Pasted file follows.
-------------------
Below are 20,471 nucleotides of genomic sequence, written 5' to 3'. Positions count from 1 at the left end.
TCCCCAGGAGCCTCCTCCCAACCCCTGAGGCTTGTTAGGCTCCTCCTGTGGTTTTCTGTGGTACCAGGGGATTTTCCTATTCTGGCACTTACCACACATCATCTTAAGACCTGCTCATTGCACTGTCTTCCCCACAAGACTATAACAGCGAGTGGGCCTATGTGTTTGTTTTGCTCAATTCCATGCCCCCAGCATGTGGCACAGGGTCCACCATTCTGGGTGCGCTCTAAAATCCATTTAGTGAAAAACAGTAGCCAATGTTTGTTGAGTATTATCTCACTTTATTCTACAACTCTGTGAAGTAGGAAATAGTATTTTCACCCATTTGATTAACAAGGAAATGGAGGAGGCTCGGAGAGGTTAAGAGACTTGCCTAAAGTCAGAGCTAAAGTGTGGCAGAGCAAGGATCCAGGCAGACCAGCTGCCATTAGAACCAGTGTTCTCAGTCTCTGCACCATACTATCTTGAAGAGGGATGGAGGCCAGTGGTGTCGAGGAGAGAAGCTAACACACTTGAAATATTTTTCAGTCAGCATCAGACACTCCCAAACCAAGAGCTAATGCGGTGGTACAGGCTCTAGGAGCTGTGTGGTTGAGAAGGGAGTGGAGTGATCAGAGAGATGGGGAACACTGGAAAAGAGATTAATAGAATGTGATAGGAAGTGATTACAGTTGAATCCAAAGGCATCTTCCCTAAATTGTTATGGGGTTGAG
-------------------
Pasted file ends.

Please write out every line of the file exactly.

Below are 20,471 nucleotides of genomic sequence, written 5' to 3'. Positions count from 1 at the left end.
TCCCCAGGAGCCTCCTCCCAACCCCTGAGGCTTGTTAGGCTCCTCCTGTGGTTTTCTGTGGTACCAGGGGATTTTCCTATTCTGGCACTTACCACACATCATCTTAAGACCTGCTCATTGCACTGTCTTCCCCACAAGACTATAACAGCGAGTGGGCCTATGTGTTTGTTTTGCTCAATTCCATGCCCCCAGCATGTGGCACAGGGTCCACCATTCTGGGTGCGCTCTAAAATCCATTTAGTGAAAAACAGTAGCCAATGTTTGTTGAGTATTATCTCACTTTATTCTACAACTCTGTGAAGTAGGAAATAGTATTTTCACCCATTTGATTAACAAGGAAATGGAGGAGGCTCGGAGAGGTTAAGAGACTTGCCTAAAGTCAGAGCTAAAGTGTGGCAGAGCAAGGATCCAGGCAGACCAGCTGCCATTAGAACCAGTGTTCTCAGTCTCTGCACCATACTATCTTGAAGAGGGATGGAGGCCAGTGGTGTCGAGGAGAGAAGCTAACACACTTGAAATATTTTTCAGTCAGCATCAGACACTCCCAAACCAAGAGCTAATGCGGTGGTACAGGCTCTAGGAGCTGTGTGGTTGAGAAGGGAGTGGAGTGATCAGAGAGATGGGGAACACTGGAAAAGAGATTAATAGAATGTGATAGGAAGTGATTACAGTTGAATCCAAAGGCATCTTCCCTAAATTGTTATGGGGTTGAG